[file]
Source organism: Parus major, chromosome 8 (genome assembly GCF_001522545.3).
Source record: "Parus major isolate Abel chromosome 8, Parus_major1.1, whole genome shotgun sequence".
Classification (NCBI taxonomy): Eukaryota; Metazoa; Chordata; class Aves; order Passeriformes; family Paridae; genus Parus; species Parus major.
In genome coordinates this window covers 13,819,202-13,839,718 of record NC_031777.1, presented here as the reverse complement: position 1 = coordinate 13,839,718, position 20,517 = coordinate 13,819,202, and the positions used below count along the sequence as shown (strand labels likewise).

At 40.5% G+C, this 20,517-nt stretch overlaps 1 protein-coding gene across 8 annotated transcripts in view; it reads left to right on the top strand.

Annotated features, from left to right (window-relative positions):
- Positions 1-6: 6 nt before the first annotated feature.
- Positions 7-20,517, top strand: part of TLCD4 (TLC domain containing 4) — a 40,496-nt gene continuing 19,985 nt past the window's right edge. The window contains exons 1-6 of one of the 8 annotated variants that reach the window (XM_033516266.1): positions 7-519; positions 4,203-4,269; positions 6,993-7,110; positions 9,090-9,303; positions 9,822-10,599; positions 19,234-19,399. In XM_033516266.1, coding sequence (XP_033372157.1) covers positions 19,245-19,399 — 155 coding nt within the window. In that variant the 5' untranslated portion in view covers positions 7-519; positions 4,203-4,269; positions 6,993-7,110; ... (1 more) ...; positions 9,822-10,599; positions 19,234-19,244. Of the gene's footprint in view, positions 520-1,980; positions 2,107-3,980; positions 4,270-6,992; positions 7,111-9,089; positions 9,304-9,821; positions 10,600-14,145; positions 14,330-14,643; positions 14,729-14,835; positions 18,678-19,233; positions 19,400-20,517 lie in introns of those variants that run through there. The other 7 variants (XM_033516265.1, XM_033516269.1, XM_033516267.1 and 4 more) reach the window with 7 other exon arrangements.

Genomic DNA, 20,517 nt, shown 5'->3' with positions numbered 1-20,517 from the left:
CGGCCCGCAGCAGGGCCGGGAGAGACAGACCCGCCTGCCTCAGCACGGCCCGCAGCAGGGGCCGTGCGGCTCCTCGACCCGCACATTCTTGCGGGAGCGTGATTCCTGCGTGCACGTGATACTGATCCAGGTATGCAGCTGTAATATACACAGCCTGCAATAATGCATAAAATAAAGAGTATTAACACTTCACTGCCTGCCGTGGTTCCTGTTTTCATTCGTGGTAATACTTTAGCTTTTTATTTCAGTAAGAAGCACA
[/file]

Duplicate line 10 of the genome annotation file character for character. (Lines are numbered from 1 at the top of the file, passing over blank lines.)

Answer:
CGGCCCGCAGCAGGGCCGGGAGAGACAGACCCGCCTGCCTCAGCACGGCCCGCAGCAGGGGCCGTGCGGCTCCTCGACCCGCACATTCTTGCGGGAGCGTGATTCCTGCGTGCACGTGATACTGATCCAGGTATGCAGCTGTAATATACACAGCCTGCAATAATGCATAAAATAAAGAGTATTAACACTTCACTGCCTGCCGTGGTTCCTGTTTTCATTCGTGGTAATACTTTAGCTTTTTATTTCAGTAAGAAGCACA